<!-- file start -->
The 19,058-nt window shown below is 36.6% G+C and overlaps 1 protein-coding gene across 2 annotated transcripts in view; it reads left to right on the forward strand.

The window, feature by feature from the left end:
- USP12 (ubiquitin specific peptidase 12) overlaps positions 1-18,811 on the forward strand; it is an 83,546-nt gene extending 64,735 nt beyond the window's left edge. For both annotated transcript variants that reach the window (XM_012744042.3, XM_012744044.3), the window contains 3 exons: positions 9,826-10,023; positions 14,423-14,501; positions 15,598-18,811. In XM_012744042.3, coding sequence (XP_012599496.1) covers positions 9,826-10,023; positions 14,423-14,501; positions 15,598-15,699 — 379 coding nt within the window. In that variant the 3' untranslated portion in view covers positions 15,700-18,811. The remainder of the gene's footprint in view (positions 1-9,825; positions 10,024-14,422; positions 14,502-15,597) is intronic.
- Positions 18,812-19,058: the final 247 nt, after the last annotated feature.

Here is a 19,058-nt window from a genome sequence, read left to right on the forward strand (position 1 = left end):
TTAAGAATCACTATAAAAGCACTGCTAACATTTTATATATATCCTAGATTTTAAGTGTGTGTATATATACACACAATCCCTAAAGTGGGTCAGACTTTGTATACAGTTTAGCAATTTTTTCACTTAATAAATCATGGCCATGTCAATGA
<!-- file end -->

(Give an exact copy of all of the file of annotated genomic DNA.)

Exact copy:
The 19,058-nt window shown below is 36.6% G+C and overlaps 1 protein-coding gene across 2 annotated transcripts in view; it reads left to right on the forward strand.

The window, feature by feature from the left end:
- USP12 (ubiquitin specific peptidase 12) overlaps positions 1-18,811 on the forward strand; it is an 83,546-nt gene extending 64,735 nt beyond the window's left edge. For both annotated transcript variants that reach the window (XM_012744042.3, XM_012744044.3), the window contains 3 exons: positions 9,826-10,023; positions 14,423-14,501; positions 15,598-18,811. In XM_012744042.3, coding sequence (XP_012599496.1) covers positions 9,826-10,023; positions 14,423-14,501; positions 15,598-15,699 — 379 coding nt within the window. In that variant the 3' untranslated portion in view covers positions 15,700-18,811. The remainder of the gene's footprint in view (positions 1-9,825; positions 10,024-14,422; positions 14,502-15,597) is intronic.
- Positions 18,812-19,058: the final 247 nt, after the last annotated feature.

Here is a 19,058-nt window from a genome sequence, read left to right on the forward strand (position 1 = left end):
TTAAGAATCACTATAAAAGCACTGCTAACATTTTATATATATCCTAGATTTTAAGTGTGTGTATATATACACACAATCCCTAAAGTGGGTCAGACTTTGTATACAGTTTAGCAATTTTTTCACTTAATAAATCATGGCCATGTCAATGA